by Matt Sitman
In a brilliant, depressing examination of lists and listicles, Mark O’Connell finds their deeper meaning:
In an interview with The Paris Review twenty years ago, Don DeLillo mentioned that “lists are a form of cultural hysteria.” From the vantage point of today, you wonder how much anyone—even someone as routinely prescient as DeLillo—could possibly have identified list-based hysteria in 1993. DeLillo’s statement also hints at something crucial about the list as a form: the tension between its gesturing toward order and its acknowledgement of order’s impossibility. The list—or, more specifically, the listicle—extends a promise of the definitive while necessarily revealing that no such promise could ever be fulfilled. It arises out of a desire to impose order on a life, a culture, a society, a difficult matter, a vast and teeming panorama of cat adorability and nineties nostalgia. Umberto Eco put it dramatically: “The list is the origin of culture. It’s part of the history of art and literature. What does culture want? To make infinity comprehensible. It also wants to create order.”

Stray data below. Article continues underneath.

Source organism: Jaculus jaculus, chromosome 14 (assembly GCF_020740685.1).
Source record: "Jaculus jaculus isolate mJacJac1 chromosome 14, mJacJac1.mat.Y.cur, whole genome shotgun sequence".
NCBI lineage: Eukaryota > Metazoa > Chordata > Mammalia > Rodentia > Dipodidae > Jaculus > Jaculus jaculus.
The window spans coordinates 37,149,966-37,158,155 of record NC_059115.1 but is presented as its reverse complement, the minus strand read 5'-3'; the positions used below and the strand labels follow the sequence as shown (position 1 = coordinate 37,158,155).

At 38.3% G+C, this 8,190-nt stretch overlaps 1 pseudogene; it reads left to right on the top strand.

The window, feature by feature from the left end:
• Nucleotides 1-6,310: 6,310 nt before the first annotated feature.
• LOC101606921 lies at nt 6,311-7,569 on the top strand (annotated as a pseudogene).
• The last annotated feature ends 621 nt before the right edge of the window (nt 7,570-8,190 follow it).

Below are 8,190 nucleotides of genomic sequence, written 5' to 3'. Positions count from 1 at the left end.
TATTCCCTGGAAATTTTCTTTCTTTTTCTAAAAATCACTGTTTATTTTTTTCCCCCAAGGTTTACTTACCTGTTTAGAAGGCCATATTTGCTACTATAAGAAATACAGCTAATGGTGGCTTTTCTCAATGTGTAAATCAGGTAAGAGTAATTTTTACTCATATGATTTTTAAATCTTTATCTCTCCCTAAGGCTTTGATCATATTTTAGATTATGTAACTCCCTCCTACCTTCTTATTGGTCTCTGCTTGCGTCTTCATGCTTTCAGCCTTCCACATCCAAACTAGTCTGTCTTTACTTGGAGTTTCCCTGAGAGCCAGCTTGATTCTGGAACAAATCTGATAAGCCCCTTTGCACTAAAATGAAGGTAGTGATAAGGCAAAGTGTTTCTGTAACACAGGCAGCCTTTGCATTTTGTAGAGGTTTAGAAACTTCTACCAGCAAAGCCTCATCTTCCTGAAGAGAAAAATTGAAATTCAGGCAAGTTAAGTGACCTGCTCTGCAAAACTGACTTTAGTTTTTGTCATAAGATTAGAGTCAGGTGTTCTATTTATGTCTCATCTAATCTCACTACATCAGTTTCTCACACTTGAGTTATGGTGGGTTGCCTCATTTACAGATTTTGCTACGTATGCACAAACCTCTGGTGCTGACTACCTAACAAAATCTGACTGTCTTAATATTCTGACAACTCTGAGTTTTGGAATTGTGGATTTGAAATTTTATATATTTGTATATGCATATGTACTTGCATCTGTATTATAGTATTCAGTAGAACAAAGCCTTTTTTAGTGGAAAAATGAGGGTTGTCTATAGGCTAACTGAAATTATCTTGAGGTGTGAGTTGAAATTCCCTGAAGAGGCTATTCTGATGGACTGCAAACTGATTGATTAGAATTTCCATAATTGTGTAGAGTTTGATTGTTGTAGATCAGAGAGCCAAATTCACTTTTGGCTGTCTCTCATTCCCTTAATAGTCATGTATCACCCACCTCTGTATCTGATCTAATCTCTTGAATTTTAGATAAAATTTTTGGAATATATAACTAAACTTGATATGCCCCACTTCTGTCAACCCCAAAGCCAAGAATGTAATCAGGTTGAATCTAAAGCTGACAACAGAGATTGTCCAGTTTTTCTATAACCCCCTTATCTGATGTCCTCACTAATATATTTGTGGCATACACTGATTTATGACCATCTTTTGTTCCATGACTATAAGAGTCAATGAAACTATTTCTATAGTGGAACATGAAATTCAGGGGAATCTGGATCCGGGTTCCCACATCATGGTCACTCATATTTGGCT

His take on why they’re the epitome of a culture actively arrayed against our attention spans:
In an essay about Internet addiction in The Dublin Review last year, the Irish novelist and short-story writer Kevin Barry wrote about how the rapid depletion of his powers of attention affected the way he composes a piece of writing: “Lately, I note, most of the essays and stories I write tend to be broken up into very short, numbered sections, because I can no longer replicate on the page the impression or sensation of consecutive, concentrated thought, because I don’t really do that anymore.” Of course, essayists have been using the list as a way to structure thought for a long time. (Sontag’s “Notes on ‘Camp,’” to point to a famous example, takes the form of a list of fifty-eight numbered fragments.) But the list is a way of writing that anticipates, and addresses itself to, a certain capriciousness in the reader. By not only allowing partial and fleeting engagement but by actively encouraging it, the list becomes the form which accommodates itself most smoothly to the way a lot of us read now, a lot of the time. It’s the house style of a distracted culture.